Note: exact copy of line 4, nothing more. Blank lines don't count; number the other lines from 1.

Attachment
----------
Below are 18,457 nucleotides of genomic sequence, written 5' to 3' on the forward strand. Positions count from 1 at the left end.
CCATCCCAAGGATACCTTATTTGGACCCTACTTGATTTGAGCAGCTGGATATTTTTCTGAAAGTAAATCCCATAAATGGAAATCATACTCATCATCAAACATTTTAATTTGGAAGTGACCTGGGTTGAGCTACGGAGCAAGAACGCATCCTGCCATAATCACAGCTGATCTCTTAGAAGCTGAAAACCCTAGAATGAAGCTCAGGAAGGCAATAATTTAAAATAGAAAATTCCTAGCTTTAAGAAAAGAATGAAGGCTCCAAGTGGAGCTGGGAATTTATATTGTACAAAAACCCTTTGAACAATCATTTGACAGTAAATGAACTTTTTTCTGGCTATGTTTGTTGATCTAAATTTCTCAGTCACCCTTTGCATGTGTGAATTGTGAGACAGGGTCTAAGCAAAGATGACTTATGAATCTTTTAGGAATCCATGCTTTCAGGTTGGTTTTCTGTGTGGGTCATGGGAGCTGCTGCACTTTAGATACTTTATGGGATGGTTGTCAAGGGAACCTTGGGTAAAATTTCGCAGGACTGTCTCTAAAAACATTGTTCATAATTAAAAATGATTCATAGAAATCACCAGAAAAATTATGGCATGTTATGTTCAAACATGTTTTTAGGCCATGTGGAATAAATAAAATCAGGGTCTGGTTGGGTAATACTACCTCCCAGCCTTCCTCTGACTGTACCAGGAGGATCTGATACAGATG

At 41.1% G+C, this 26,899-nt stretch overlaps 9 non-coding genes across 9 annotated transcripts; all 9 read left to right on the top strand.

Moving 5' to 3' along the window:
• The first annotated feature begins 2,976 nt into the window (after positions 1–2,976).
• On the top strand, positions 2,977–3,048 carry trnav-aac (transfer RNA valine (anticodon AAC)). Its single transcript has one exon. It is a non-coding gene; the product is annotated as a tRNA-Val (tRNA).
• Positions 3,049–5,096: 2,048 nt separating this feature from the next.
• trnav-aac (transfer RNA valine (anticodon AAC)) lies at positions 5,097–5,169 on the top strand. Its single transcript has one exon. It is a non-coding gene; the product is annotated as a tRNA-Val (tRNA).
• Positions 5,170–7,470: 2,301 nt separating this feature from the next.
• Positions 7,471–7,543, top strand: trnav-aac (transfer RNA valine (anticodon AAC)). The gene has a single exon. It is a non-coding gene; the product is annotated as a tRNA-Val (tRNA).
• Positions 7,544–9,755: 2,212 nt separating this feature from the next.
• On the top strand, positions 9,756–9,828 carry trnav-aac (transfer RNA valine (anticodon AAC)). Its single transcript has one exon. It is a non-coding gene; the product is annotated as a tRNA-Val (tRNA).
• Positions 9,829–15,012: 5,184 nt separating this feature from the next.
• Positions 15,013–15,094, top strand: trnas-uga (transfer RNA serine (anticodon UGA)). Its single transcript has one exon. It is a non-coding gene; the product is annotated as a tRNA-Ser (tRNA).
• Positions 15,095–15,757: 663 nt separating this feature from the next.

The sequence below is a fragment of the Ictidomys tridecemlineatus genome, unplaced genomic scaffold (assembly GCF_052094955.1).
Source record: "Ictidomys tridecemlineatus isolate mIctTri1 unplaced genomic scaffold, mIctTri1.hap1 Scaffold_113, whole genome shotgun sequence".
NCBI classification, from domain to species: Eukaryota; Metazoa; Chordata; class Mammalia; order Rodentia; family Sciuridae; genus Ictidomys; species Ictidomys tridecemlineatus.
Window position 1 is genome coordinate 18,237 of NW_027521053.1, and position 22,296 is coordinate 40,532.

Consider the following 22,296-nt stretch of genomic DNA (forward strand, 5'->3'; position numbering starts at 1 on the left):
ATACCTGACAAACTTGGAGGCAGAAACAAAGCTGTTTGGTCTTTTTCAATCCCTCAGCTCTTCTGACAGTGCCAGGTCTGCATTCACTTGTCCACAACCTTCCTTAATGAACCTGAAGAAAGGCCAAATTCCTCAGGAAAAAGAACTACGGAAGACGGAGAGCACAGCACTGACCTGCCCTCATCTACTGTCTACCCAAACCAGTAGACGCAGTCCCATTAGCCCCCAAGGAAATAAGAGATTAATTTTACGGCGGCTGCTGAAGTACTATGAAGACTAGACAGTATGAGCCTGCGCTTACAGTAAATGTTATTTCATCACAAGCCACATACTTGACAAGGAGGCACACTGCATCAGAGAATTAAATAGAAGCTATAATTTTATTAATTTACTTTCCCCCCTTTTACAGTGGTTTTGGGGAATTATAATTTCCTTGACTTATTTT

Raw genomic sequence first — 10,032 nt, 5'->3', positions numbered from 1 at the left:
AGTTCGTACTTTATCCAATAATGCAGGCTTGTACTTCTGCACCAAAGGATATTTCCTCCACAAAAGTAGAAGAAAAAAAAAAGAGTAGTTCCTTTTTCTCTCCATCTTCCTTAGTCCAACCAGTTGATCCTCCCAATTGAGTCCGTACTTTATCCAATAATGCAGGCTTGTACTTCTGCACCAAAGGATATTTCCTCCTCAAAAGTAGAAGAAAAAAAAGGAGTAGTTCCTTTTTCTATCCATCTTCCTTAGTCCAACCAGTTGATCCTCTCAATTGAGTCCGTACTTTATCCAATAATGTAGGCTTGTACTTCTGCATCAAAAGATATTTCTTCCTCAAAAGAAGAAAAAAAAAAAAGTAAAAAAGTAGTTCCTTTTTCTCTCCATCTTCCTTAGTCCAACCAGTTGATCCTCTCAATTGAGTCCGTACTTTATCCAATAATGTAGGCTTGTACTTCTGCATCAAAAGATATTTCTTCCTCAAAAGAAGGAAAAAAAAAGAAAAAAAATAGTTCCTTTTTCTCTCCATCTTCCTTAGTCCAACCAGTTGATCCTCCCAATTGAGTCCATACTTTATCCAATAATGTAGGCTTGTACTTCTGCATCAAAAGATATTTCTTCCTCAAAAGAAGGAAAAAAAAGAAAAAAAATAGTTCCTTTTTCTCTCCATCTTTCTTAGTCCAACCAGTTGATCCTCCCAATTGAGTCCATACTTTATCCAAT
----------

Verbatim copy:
Moving 5' to 3' along the window: